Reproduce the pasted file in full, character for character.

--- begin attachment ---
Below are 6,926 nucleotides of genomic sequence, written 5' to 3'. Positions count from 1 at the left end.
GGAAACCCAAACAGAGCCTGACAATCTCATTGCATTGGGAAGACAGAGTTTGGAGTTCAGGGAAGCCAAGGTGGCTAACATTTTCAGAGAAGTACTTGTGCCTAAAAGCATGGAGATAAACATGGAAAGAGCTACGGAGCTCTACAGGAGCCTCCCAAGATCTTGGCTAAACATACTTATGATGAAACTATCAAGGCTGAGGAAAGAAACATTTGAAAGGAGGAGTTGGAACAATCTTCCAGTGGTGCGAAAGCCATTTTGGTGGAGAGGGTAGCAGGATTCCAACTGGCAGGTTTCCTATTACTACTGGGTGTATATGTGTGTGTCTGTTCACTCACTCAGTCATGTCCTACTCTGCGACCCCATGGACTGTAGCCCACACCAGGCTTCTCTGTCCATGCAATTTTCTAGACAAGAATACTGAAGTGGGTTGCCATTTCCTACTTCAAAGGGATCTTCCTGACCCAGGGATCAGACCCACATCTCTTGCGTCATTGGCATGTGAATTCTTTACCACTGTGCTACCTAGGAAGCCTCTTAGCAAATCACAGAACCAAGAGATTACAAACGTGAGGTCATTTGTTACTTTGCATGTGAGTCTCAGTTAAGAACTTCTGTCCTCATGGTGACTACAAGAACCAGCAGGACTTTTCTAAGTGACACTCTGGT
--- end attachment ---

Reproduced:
Below are 6,926 nucleotides of genomic sequence, written 5' to 3'. Positions count from 1 at the left end.
GGAAACCCAAACAGAGCCTGACAATCTCATTGCATTGGGAAGACAGAGTTTGGAGTTCAGGGAAGCCAAGGTGGCTAACATTTTCAGAGAAGTACTTGTGCCTAAAAGCATGGAGATAAACATGGAAAGAGCTACGGAGCTCTACAGGAGCCTCCCAAGATCTTGGCTAAACATACTTATGATGAAACTATCAAGGCTGAGGAAAGAAACATTTGAAAGGAGGAGTTGGAACAATCTTCCAGTGGTGCGAAAGCCATTTTGGTGGAGAGGGTAGCAGGATTCCAACTGGCAGGTTTCCTATTACTACTGGGTGTATATGTGTGTGTCTGTTCACTCACTCAGTCATGTCCTACTCTGCGACCCCATGGACTGTAGCCCACACCAGGCTTCTCTGTCCATGCAATTTTCTAGACAAGAATACTGAAGTGGGTTGCCATTTCCTACTTCAAAGGGATCTTCCTGACCCAGGGATCAGACCCACATCTCTTGCGTCATTGGCATGTGAATTCTTTACCACTGTGCTACCTAGGAAGCCTCTTAGCAAATCACAGAACCAAGAGATTACAAACGTGAGGTCATTTGTTACTTTGCATGTGAGTCTCAGTTAAGAACTTCTGTCCTCATGGTGACTACAAGAACCAGCAGGACTTTTCTAAGTGACACTCTGGT